To see images from past Hard Twist exhibitions check out these facebook Albums
November 2009 more textile things to see
You can read my review of the first Hardtwist exhibition that took place in 2006and was organized to coincided with the Textile Society of America's symposium which was held in Toronto
Worlds of Thread Festival
Oakville and Toronto
November 2 -25, 2012
The line up of exhibitions for a World of Thread Festival is as follows: in Oakville running November 2 - 18, 2012 there are 7 Common Threads International exhibitions which where juried and or curated by the organizers with 3 Independent exhibitions being brought to them for inclusion and to provide a shopping experience there is a Artwear Boutique at the Oakville Place Shopping Centre. In Toronto: running November 9- 25, 2012 there are 4 Common Threads International exhibitions along with 6 Independent exhibitions (including Hardtwist)
Emily Jan detail of dikdik [dikdik is a small antelope]
Common Thread International Exhibition
Joshua Creek Heritage Art Centre,
1086 Burnhamthorpe Road East, Oakville.
Nov. 2 - 18, 2012
Opening Reception: Sun. Nov. 4, 2012, 2 - 5 pm
Emily Jan an MFA graduate from Concordia undergrad from the California College of the Arts (formerly California College of Arts and Crafts) where she studied painting and drawing. I took this photograph at the Concordia MFA open Studio in February 2011
De rerum natura (On The Nature of Things) is a highly eccentric exhibition evoking the collection of a mad 18th century naturalist. All the artwork is dealing with themes of nature, plants and animals. Curator Gareth Bate has observed that environmental work is the most dominant theme in contemporary fibre art. This lush and colourful environment is filled with striking and sometimes bizarre work. The show features the work of 35 artists from Canada, Denmark, United Kingdom and USA. They are working in a huge variety of media. There will be installation, sculpture and 2D work. The title of the exhibition is based on the ancient Roman poem De rerum natura by Lucretius who's rediscovery was a major inspiration for Renaissance artists.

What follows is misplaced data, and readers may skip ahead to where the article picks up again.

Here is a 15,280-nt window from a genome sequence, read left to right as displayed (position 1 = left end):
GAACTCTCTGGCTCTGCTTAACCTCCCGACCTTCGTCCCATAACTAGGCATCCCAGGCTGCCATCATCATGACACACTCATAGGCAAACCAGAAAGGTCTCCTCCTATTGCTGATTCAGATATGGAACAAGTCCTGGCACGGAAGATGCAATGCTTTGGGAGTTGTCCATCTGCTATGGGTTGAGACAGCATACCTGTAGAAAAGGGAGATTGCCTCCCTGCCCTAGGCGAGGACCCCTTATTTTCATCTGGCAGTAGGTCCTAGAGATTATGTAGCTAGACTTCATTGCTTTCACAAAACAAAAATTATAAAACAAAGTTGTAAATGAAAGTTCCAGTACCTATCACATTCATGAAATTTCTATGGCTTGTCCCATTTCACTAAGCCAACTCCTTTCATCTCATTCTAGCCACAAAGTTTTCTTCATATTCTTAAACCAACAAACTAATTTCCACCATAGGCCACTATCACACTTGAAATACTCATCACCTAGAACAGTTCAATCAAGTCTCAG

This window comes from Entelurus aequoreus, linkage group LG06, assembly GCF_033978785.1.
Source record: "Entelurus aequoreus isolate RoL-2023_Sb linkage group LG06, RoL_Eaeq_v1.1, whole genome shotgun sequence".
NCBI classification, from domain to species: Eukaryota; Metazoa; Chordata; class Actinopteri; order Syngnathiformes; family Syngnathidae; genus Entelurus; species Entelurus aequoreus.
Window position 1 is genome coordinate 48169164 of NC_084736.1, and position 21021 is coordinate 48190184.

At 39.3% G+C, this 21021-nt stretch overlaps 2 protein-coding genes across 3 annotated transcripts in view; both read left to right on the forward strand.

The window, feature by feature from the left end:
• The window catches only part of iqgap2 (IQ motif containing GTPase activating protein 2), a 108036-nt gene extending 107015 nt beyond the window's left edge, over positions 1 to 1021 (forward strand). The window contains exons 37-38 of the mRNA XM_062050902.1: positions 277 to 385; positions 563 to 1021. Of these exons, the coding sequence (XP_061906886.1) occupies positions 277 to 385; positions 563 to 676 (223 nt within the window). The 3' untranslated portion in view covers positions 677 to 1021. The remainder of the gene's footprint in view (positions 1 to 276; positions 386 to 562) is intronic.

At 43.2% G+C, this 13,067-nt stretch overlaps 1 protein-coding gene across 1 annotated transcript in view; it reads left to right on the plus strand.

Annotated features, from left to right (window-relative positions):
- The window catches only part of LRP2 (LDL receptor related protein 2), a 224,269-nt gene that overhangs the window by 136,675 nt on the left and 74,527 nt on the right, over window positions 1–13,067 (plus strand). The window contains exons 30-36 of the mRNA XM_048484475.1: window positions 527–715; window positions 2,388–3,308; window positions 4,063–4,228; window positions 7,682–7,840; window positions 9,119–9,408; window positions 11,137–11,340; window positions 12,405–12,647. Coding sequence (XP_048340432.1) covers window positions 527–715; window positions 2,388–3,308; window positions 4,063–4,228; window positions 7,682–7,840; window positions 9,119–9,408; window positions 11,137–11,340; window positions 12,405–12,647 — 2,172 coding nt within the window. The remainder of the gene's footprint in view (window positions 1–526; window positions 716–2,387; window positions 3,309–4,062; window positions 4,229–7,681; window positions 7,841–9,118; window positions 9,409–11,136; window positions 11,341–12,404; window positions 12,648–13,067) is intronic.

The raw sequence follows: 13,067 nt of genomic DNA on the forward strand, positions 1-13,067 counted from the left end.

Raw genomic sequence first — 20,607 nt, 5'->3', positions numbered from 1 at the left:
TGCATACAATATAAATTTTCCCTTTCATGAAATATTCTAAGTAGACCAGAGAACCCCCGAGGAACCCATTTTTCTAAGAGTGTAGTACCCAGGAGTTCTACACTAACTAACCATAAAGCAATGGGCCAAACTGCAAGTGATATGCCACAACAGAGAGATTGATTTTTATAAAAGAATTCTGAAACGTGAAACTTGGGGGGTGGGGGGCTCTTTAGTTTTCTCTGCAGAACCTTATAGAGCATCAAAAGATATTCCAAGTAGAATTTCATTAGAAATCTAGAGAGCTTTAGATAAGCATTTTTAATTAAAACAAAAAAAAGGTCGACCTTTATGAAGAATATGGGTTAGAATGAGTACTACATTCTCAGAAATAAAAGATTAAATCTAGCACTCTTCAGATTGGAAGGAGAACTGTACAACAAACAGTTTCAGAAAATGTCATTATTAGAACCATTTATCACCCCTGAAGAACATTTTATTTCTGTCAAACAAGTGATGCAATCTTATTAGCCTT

Gareth is setting up the De rerum natura in opposition to Memento mori his other exhibition at The Gallery at Sheridan Institute in Oakville. That exhibition deals with themes of death, mortality and grief. The work is dark and the polar opposite of life filled work of De rerum natura. All the Memento mori artwork engages with techniques or the aesthetic of fibre, but none of the work is actually made of fibre materials. Gareth is exploring the contrast of fibre/life and artificial matierals/death.
Wendy O'Rien "Sentinel". [photo credit Elisabeth Feryn] is one of the makers in Memento Mori at the Gallery at Sheridan Institute 1430 Trafalgar Rd, Oakville
Queen Elizabeth Park Community and Cultural Centre,
2302 Bridge Road, Oakville, Ontario
Nov. 2 – 25, 2012 Opening Reception: Sat. Nov. 3, 2012, 2 - 5 pm
" Myth Making brings together three artists from Peru, Canada and the USA whose work is creating a new mythology. Lima, Peru's Maximo Laura's stunning tapestries explore Andean mythology and stories. Peterbough's Faye Jacobs "tree spirit" sculpture combines tree roots with tapestry. Chicago artist Noel Morical's massive wall hangings made of paint chips give the sense of constructing a universe or cosmic blanket. She will be creating a new piece especially for this exhibition." from world of threads website.
To find out more about the World of Threads Festival visit their website http://www.worldofthreadsfestival.com/
Patricia Harris Gallery of Costume and Textiles
the Royal Ontario Museum
Opening November 3, 2012
“Water sleeve” evening gown Vivienne Tam , Jade Collection Fall 2011 Digitally printed silk USA 2012.37.1 Gift of Vivienne Tam © Thomas Kletecka image provided by ROM and used with permission.
BIG NAME: Vivienne Tam (Chinese-American) known for modern fashions based on Chinese
BIG MESSAGE: Retro luxury meets glamorous 21st century China chic; references historic
"BIG" is the newest exhibition in the Patricia Harris Gallery of Costume and Textiles at the Royal Ontario Museum (ROM). Opening November 3, 2012, the installation showcases objects that, in one way or another, are BIG: big in size, big in historical significance, big news, created by a big name artist (Alexander McQueen, Martin Margiela, Vivienne Tam, Tom Ford for Yves Saint Laurent, among them), or, simply, carry a big price tag. They are historical (a stunning hand painted and dyed export chintz hanging circa 1750) and contemporary (a fantastic John Galliano for Christian Dior Couture that took a Dior team over 500 hours to create). The exhibition’s 40 diverse objects, many never before displayed to the public, span the globe. All have been drawn from the ROM's renowned collection of approximately 50,000 textiles and costumes. A feast for the eyes, BIG provides a fresh, clever way to explore the ROM’s collections." from ROM press release